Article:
11. Mefloquine Dispatches: Full Bloom, 2012 (Final)
by Shane Granger
This is a weird one, even by my standards.
I have bought a typewriter over the weekend. It is a Lemair Deluxe 850TA. It comes with a travel case (so I guess I’m travelling at some stage). It comes with an additional ribbon. It is ancient like me.
I’m going to practice thank-you letters before I start writing my mefloquine memoir. No one will read my memoirs, but I don’t care. I write for myself these days.
On my wall sits a photo of a beautiful young actor. Dakota Fanning. I ripped the page out of magazine a day before I get hospitalised in March. It has occupied a place on my memory board for months. I don’t know why I do some things, but they all tend to turn out in the end. Vogue Australia has titled this cover ‘Full Bloom’.
As I wonder who to thank first, I look at my memory board and I am taken back to early the early 2010s and a package I received from Naomi Bloom.
I’m still doing Workforce Planning at this stage, but I am also thinking about exiting the industry. Naomi is a legend in Human Resources. On the cusp of retiring. Although I have never met her you get a real sense of who she is via her online presence. She is small and smart. Rather than pursue a career in astro-physics in the 1960s she writes one of the first programs for Human Resources. Before that is even a thing. Back then anything to do with technology was for men only. She has an amazing career in this male dominated hegemony. When she retires in 2016 the internet is full of interest and kudos. She writes still. Her most recent piece is on the importance of memory. How they sustain you in the tough times. How true!
When I meet her on Twitter, I am trying to convince my final workforce planning organisation to use its data in a much smarter way. I am trying to embolden them to use Software-as-a-Service (SaaS) rather than their dated technology and processes. I’m not having much success.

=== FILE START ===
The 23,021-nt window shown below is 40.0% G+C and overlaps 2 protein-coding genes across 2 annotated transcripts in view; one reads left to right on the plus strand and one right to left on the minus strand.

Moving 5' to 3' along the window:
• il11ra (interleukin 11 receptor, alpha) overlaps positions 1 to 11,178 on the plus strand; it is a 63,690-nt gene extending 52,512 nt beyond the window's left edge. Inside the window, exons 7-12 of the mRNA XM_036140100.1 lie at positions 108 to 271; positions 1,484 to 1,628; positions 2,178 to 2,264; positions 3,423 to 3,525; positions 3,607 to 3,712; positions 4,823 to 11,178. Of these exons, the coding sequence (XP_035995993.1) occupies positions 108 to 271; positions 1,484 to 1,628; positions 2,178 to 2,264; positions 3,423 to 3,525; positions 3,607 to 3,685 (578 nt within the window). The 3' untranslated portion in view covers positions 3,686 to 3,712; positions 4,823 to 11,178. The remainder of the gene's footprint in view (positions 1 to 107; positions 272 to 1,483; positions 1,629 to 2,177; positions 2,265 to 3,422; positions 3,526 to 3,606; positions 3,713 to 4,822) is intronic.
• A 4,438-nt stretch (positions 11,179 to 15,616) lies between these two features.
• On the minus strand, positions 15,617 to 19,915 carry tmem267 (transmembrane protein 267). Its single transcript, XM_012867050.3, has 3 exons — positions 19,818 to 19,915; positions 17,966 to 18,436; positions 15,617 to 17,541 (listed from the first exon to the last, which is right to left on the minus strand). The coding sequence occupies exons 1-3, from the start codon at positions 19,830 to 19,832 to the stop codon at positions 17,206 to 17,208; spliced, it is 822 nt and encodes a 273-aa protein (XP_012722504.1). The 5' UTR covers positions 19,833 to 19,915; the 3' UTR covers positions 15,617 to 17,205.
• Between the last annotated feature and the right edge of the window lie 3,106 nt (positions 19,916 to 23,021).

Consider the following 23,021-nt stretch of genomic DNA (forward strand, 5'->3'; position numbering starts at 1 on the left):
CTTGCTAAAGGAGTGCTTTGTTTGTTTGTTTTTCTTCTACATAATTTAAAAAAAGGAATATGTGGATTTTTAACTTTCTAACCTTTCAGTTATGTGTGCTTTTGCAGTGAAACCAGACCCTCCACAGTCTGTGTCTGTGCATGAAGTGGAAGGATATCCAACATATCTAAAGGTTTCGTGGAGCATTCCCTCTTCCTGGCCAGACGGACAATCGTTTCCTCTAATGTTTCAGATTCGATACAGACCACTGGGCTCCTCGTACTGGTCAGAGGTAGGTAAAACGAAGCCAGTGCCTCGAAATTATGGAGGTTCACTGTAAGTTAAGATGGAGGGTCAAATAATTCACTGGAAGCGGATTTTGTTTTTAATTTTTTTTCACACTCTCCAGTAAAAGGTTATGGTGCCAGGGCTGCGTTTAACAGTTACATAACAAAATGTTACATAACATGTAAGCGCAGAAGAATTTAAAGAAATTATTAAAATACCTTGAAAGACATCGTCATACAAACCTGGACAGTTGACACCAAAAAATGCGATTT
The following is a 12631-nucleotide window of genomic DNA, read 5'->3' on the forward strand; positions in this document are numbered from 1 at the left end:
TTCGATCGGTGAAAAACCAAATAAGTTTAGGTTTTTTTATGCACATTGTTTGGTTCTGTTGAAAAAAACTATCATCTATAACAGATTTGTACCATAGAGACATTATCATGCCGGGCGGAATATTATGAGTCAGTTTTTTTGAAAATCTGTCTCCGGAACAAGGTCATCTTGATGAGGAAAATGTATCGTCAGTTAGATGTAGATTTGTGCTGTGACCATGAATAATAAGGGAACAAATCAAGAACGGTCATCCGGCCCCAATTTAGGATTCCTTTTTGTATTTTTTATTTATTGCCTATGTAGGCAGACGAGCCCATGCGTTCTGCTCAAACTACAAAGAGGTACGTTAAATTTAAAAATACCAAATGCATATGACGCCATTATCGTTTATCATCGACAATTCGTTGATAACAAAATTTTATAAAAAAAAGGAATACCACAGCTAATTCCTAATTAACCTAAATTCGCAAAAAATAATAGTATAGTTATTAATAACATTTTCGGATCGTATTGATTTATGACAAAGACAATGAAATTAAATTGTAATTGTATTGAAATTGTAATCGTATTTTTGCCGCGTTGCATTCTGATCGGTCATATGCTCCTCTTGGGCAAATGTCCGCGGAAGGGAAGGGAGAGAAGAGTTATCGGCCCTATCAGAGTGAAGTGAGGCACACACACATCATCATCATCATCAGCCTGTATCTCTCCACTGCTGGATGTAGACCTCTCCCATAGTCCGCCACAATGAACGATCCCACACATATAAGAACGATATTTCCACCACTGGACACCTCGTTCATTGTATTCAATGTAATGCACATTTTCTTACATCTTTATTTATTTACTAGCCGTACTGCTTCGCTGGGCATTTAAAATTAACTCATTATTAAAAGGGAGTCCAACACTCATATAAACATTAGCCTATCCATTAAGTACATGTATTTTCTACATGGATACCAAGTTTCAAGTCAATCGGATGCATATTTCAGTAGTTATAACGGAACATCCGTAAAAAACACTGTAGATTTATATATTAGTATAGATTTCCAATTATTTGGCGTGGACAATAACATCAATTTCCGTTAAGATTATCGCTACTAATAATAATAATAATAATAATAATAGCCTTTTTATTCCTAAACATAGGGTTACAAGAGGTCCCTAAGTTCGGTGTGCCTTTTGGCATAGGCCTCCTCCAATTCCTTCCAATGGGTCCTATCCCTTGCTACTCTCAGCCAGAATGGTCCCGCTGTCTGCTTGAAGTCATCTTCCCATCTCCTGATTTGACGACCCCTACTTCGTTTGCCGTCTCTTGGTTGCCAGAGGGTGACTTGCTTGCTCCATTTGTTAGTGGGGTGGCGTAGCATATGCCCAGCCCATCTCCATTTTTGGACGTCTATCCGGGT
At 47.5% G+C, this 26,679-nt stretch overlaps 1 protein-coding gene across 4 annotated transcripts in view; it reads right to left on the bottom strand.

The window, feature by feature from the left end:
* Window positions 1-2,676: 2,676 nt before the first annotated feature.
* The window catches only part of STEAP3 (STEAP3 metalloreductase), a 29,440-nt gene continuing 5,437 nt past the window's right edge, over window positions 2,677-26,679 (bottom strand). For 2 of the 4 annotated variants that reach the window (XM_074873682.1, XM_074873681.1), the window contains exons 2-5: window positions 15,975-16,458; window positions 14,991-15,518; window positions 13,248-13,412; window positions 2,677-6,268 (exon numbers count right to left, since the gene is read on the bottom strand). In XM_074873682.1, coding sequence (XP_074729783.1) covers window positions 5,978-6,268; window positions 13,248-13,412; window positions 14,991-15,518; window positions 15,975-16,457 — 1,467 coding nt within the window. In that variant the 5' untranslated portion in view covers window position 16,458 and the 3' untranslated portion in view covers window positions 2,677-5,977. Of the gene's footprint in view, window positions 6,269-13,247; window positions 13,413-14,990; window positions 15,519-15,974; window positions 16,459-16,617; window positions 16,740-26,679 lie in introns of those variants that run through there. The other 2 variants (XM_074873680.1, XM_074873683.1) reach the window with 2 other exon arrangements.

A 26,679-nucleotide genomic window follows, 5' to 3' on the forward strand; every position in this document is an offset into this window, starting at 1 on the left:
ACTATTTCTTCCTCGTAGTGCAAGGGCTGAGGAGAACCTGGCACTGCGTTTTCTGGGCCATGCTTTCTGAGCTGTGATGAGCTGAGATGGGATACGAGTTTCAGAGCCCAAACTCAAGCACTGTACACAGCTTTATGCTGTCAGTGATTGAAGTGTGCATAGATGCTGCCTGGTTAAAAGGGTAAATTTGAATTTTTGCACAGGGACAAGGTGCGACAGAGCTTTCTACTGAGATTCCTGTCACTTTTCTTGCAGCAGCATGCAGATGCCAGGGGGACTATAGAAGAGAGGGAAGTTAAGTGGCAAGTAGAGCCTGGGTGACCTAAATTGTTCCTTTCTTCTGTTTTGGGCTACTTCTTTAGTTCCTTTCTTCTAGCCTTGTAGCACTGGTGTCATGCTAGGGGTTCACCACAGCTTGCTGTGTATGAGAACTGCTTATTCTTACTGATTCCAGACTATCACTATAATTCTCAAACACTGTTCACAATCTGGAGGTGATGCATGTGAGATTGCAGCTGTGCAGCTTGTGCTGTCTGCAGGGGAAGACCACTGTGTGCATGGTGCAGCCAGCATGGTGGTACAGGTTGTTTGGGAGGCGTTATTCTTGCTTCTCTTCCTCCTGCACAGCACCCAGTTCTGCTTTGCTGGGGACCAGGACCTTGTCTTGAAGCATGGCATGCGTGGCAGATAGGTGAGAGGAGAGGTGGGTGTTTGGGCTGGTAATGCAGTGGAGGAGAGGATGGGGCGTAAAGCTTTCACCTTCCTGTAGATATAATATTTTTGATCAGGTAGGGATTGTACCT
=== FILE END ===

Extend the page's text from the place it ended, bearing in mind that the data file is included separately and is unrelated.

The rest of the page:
I must have lamented to Naomi Bloom at some stage because after that she sends me a copy of her book on the subject which she wrote in the 1980’s/90’s. I go through it with some amazement. It is her Magnus Opus. Her little bit of history. The technology she talks about in her book becomes standard practice across the world of Human Resource Management in the decades that follow. It is an amazing piece of writing which gets lost in the rush of history. She also sent a copy of her book to one of the young up-and-comers in the industry. I’m sure his copy has a proud place on his bookshelf.
Her book and short letter come as a surprise. They are a tonic. When she mails these books, the world is in a hurry, but she has made time to send them all the same.
Those small acts of kindness throughout my struggle have kept me going. Naomi Bloom, you probably don’t even remember sending that book to me but thank-you all the same. Your book is currently in storage, but I am looking forward to returning it to a bookshelf soon. It is a part of my history and a good memory.
Good memories sustain you in the tough times.
14th Oct 2019: Naomi kindly commented on Twitter about my post. I had to add the Magnus Opus part. A new memory!
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